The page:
Manchester-born Tim Parks has lived in Italy since 1981 and has written a number of well-received books about his adopted country in the years since. In his latest account from Italy -whose subtitle is On and Off The Rails From Milan to Palermo - the writer tackles the trains he knows so well.

Accordingly, his reader will instinctively trust the word of a commuter more than a tourist, it hardly needs saying. Parks commutes from Verona to Milan - he teaches at the university in the latter city – in the course of his working week. This wittily acerbic observer devotes the first three chapters to the journey he knows best - Verano-Milano, Milano-Verona, the matter of chapters one and two respectively. Indeed he returns to the Verona-Milano line in the third chapter.

Interestingly, every September as the academic year is about to commence, he must apply for a so-called Nullaosta. Signed by the rector of the university, this piece of paper declares that nothing prevents the writer and teacher from working in Milan while living a hundred miles away in Verona. 'What on earth could prevent me,' the writer asks himself - `Only Trenitalia, the railways,' comes his wry reply.Yet he admits that he travels back and forth betweeen both cities at `extraordinary speeds and with remarkable punctuality.'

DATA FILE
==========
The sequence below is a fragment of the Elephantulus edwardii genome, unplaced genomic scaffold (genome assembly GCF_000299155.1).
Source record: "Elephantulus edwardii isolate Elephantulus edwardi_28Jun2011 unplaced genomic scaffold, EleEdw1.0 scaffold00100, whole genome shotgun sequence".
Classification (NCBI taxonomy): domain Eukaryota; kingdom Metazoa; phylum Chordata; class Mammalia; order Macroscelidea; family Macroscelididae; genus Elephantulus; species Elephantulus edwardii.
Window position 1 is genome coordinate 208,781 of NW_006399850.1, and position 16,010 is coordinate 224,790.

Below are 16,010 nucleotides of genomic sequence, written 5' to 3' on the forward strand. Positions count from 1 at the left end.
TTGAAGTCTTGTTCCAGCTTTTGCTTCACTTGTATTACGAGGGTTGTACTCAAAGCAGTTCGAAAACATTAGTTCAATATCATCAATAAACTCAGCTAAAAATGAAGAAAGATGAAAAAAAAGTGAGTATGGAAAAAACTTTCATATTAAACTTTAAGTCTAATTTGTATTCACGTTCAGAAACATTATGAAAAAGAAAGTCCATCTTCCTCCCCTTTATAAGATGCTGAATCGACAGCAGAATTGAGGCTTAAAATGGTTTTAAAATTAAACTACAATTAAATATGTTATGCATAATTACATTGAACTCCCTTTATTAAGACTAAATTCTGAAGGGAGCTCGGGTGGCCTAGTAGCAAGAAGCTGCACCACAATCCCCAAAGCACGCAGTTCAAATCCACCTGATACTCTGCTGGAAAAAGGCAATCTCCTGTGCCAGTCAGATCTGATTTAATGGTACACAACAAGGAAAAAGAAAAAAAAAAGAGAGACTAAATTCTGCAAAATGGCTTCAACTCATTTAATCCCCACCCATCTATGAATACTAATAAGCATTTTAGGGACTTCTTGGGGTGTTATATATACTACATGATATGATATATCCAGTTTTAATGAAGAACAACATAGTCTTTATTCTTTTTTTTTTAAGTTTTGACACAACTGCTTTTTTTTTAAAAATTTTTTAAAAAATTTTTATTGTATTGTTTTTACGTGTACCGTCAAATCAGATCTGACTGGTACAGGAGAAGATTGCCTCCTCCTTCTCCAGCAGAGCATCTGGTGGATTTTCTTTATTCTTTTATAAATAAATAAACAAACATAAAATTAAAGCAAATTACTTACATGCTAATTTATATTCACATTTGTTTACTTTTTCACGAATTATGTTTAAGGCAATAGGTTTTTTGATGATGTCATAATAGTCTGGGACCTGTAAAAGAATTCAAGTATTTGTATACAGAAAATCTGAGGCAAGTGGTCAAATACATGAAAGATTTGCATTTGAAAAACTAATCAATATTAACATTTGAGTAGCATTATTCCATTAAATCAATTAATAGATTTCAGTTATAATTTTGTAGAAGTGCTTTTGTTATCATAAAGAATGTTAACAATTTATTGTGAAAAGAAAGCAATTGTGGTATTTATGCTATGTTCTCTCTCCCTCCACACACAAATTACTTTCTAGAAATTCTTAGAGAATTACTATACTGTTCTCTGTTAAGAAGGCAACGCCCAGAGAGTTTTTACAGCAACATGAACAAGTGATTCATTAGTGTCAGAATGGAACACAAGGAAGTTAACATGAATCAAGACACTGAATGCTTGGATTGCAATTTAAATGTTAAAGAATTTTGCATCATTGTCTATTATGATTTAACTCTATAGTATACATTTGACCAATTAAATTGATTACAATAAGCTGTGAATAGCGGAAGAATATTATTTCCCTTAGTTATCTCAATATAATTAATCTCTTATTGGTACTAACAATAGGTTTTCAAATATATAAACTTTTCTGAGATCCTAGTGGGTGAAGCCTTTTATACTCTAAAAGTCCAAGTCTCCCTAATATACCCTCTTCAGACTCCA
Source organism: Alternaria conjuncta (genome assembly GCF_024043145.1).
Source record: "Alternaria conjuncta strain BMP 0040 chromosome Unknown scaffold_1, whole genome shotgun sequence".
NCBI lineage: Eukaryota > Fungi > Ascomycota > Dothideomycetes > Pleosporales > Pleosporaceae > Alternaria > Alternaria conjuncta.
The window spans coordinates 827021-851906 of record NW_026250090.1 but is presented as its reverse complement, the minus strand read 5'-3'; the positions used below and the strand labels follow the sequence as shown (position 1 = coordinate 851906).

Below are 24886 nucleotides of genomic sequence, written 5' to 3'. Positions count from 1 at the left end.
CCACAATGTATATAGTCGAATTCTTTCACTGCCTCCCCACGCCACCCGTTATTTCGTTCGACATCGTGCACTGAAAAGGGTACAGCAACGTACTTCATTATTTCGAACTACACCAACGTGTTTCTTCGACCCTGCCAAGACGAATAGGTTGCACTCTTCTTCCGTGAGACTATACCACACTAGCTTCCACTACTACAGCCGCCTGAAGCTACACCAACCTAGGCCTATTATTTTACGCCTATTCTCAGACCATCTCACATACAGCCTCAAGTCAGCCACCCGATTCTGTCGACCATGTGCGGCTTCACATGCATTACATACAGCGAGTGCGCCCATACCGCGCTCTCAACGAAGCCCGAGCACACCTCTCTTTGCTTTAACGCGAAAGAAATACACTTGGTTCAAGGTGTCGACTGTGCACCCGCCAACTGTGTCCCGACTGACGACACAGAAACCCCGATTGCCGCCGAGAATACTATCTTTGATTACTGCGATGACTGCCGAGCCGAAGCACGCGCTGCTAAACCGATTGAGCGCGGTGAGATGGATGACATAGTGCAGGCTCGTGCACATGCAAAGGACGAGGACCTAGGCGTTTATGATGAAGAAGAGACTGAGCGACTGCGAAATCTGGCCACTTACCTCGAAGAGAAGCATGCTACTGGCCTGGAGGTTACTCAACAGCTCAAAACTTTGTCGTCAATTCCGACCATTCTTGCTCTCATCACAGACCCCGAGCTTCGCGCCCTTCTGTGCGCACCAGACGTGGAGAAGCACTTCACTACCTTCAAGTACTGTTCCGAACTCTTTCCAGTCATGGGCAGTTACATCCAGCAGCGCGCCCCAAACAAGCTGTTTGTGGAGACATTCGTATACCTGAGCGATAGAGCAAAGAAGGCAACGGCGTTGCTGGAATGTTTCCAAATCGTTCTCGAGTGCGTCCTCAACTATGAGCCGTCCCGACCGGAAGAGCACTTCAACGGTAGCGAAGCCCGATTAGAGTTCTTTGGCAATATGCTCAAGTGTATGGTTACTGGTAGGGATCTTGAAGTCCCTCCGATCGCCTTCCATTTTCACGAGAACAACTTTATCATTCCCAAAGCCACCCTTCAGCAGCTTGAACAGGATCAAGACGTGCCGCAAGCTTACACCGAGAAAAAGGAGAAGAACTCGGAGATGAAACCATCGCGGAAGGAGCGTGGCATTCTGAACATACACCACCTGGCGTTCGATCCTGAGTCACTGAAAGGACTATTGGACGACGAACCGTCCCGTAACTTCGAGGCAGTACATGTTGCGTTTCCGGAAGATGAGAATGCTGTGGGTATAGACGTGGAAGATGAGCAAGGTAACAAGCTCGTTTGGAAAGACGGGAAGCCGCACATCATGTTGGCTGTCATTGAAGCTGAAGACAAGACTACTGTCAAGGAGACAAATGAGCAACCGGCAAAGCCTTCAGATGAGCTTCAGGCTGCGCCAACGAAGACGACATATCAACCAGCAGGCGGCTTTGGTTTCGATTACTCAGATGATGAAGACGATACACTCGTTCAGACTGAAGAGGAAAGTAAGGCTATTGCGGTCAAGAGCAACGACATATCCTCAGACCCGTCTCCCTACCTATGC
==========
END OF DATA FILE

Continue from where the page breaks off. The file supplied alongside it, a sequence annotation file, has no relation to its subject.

A colleague wisely advised him not to ignore the annual travel-and-residence request. `That was many years ago, in the nineties. I was innocent then. It was explained to me that in Italy a formality is a sort of dormant volcano. It might seem harmless for years, then suddenly blow your life away.'

Most of his encounters are tranquil and unruffled, but Parks has an argument with a train inspector about a ticket which the commuter insists is valid as a pdf on his laptop. He goes into the niceties of the various types of tickets and flexi- tickets, the credit card reservations, the surcharges. He is too punctilious and teacher-like on that subject - Paul Theroux, surely the master of contemporary train journey writing would dispatch the subject in a line or two.

Yet one entire paragraph from Parks explains something about ticket flexibility that this writer frankly couldn’t actually follow or care about anyway. The paragraph bossilly begins: 'To recap, then. .' Just as Theroux customarily refers back to earlier writers about the places he travels through, Parks consults George Gissing and Norman Douglas. Both travelled through Italy by train over a century ago.

A couple of rudimentary, useful maps help the reader orientate themselves, as the book devotes chapters to further journeys, aside from Parks' well-ironed commute. These are Milano-Firenze, Milano-Roma-Firenze, Crotone-Taranto-Lecce, and Lecce-Otranto. He hears much about Berlusconi, meets priests and prostitutes, scholars and lovers. Ultimately, his 260-page book reveals how the great rail network is an expression of the Italians' sense of themselves.

Paddy Kehoe